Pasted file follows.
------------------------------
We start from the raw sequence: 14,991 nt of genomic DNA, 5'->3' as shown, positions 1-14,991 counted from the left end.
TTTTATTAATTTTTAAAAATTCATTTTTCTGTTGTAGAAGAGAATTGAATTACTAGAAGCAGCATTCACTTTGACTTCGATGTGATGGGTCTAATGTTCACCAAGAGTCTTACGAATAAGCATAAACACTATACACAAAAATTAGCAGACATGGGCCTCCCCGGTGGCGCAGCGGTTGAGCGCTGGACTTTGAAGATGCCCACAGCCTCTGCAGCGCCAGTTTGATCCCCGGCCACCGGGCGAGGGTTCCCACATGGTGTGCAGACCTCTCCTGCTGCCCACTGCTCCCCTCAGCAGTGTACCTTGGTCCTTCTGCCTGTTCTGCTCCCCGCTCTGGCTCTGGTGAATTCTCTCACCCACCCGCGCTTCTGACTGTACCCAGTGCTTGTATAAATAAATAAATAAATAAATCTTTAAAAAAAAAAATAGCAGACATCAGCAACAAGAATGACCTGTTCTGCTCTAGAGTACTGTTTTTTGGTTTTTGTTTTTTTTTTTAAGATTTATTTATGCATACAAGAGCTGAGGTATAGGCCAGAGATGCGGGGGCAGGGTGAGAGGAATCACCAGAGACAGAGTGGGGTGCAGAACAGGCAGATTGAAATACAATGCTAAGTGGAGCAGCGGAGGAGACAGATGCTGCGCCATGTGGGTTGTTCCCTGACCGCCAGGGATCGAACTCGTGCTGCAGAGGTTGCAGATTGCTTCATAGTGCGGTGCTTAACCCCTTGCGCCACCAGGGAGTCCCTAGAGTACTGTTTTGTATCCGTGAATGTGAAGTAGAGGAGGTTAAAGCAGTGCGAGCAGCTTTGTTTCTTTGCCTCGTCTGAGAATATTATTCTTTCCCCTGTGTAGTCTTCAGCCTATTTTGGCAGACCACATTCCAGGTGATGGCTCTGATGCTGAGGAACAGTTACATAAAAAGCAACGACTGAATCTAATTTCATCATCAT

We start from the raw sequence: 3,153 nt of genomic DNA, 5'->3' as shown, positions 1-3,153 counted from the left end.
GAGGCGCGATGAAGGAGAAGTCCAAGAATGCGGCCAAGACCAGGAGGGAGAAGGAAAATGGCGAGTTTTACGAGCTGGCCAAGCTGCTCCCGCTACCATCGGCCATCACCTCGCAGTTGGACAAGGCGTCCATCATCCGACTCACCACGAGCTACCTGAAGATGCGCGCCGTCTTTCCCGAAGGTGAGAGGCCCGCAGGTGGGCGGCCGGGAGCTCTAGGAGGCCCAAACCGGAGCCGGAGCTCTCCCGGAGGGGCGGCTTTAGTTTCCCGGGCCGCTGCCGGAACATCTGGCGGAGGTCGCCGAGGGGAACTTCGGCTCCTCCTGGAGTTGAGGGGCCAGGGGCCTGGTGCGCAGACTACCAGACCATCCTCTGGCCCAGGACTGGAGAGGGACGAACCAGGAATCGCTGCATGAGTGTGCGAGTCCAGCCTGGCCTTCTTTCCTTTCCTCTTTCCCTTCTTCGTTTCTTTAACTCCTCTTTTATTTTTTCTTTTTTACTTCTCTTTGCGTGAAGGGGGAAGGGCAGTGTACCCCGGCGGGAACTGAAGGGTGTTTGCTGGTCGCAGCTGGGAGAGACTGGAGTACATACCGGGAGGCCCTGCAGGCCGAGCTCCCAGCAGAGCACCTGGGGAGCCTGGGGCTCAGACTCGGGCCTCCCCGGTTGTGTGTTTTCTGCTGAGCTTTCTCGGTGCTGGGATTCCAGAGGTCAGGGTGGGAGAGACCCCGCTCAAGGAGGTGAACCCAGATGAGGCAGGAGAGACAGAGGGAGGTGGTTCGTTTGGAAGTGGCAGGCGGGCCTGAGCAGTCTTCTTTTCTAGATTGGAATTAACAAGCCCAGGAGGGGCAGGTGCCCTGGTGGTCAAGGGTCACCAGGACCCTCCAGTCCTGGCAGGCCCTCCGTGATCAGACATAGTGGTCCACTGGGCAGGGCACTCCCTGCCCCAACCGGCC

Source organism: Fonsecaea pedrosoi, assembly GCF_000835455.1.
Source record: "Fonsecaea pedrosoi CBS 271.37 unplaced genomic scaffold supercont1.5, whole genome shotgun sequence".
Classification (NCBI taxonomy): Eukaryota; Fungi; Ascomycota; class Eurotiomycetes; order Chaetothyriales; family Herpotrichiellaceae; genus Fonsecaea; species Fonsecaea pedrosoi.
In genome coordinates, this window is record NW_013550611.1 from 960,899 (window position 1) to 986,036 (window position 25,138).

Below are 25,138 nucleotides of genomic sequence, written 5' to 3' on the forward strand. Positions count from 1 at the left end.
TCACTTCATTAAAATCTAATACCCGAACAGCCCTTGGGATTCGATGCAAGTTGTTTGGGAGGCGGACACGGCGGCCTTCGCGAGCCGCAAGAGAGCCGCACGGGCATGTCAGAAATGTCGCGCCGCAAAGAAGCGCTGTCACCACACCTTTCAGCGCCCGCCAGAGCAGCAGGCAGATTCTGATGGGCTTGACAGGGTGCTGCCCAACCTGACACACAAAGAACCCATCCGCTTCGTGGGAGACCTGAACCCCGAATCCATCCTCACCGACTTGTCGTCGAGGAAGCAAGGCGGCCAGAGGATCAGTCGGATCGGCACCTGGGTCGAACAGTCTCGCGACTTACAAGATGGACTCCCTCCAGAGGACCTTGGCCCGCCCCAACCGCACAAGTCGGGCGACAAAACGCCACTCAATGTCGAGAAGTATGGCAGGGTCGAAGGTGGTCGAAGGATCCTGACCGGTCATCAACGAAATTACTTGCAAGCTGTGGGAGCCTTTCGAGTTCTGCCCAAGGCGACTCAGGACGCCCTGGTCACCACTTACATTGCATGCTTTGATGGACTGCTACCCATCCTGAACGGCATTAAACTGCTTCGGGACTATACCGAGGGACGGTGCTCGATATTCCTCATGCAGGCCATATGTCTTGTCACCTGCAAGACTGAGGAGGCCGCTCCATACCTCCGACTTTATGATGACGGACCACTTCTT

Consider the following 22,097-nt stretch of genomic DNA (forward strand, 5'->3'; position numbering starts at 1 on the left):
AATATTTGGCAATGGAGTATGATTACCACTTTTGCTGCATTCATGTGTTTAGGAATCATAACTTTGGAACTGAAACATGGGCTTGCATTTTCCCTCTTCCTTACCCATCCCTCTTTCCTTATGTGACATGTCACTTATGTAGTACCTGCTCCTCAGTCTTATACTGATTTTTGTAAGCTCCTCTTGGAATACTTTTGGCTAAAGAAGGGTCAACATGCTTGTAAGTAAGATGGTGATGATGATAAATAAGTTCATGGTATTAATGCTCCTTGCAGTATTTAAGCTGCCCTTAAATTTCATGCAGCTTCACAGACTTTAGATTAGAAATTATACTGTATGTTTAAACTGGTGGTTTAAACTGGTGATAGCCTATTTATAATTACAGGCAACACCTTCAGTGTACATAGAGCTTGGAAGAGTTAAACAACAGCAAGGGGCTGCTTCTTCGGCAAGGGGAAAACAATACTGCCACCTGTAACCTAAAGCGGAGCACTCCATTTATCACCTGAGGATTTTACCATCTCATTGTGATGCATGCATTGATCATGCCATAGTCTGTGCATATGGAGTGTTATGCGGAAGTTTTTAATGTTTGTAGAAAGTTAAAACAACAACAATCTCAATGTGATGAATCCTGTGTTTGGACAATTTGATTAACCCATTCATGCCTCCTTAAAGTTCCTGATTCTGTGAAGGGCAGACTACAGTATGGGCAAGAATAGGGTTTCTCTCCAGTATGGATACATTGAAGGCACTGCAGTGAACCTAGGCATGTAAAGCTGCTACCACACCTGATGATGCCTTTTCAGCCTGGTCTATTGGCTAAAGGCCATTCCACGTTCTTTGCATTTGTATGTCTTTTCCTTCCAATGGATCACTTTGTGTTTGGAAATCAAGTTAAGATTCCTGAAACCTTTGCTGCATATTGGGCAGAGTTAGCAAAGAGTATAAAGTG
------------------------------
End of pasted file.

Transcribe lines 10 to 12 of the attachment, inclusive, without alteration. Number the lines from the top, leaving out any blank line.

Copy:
TCACTTCATTAAAATCTAATACCCGAACAGCCCTTGGGATTCGATGCAAGTTGTTTGGGAGGCGGACACGGCGGCCTTCGCGAGCCGCAAGAGAGCCGCACGGGCATGTCAGAAATGTCGCGCCGCAAAGAAGCGCTGTCACCACACCTTTCAGCGCCCGCCAGAGCAGCAGGCAGATTCTGATGGGCTTGACAGGGTGCTGCCCAACCTGACACACAAAGAACCCATCCGCTTCGTGGGAGACCTGAACCCCGAATCCATCCTCACCGACTTGTCGTCGAGGAAGCAAGGCGGCCAGAGGATCAGTCGGATCGGCACCTGGGTCGAACAGTCTCGCGACTTACAAGATGGACTCCCTCCAGAGGACCTTGGCCCGCCCCAACCGCACAAGTCGGGCGACAAAACGCCACTCAATGTCGAGAAGTATGGCAGGGTCGAAGGTGGTCGAAGGATCCTGACCGGTCATCAACGAAATTACTTGCAAGCTGTGGGAGCCTTTCGAGTTCTGCCCAAGGCGACTCAGGACGCCCTGGTCACCACTTACATTGCATGCTTTGATGGACTGCTACCCATCCTGAACGGCATTAAACTGCTTCGGGACTATACCGAGGGACGGTGCTCGATATTCCTCATGCAGGCCATATGTCTTGTCACCTGCAAGACTGAGGAGGCCGCTCCATACCTCCGACTTTATGATGACGGACCACTTCTT

Consider the following 22,097-nt stretch of genomic DNA (forward strand, 5'->3'; position numbering starts at 1 on the left):
AATATTTGGCAATGGAGTATGATTACCACTTTTGCTGCATTCATGTGTTTAGGAATCATAACTTTGGAACTGAAACATGGGCTTGCATTTTCCCTCTTCCTTACCCATCCCTCTTTCCTTATGTGACATGTCACTTATGTAGTACCTGCTCCTCAGTCTTATACTGATTTTTGTAAGCTCCTCTTGGAATACTTTTGGCTAAAGAAGGGTCAACATGCTTGTAAGTAAGATGGTGATGATGATAAATAAGTTCATGGTATTAATGCTCCTTGCAGTATTTAAGCTGCCCTTAAATTTCATGCAGCTTCACAGACTTTAGATTAGAAATTATACTGTATGTTTAAACTGGTGGTTTAAACTGGTGATAGCCTATTTATAATTACAGGCAACACCTTCAGTGTACATAGAGCTTGGAAGAGTTAAACAACAGCAAGGGGCTGCTTCTTCGGCAAGGGGAAAACAATACTGCCACCTGTAACCTAAAGCGGAGCACTCCATTTATCACCTGAGGATTTTACCATCTCATTGTGATGCATGCATTGATCATGCCATAGTCTGTGCATATGGAGTGTTATGCGGAAGTTTTTAATGTTTGTAGAAAGTTAAAACAACAACAATCTCAATGTGATGAATCCTGTGTTTGGACAATTTGATTAACCCATTCATGCCTCCTTAAAGTTCCTGATTCTGTGAAGGGCAGACTACAGTATGGGCAAGAATAGGGTTTCTCTCCAGTATGGATACATTGAAGGCACTGCAGTGAACCTAGGCATGTAAAGCTGCTACCACACCTGATGATGCCTTTTCAGCCTGGTCTATTGGCTAAAGGCCATTCCACGTTCTTTGCATTTGTATGTCTTTTCCTTCCAATGGATCACTTTGTGTTTGGAAATCAAGTTAAGATTCCTGAAACCTTTGCTGCATATTGGGCAGAGTTAGCAAAGAGTATAAAGTG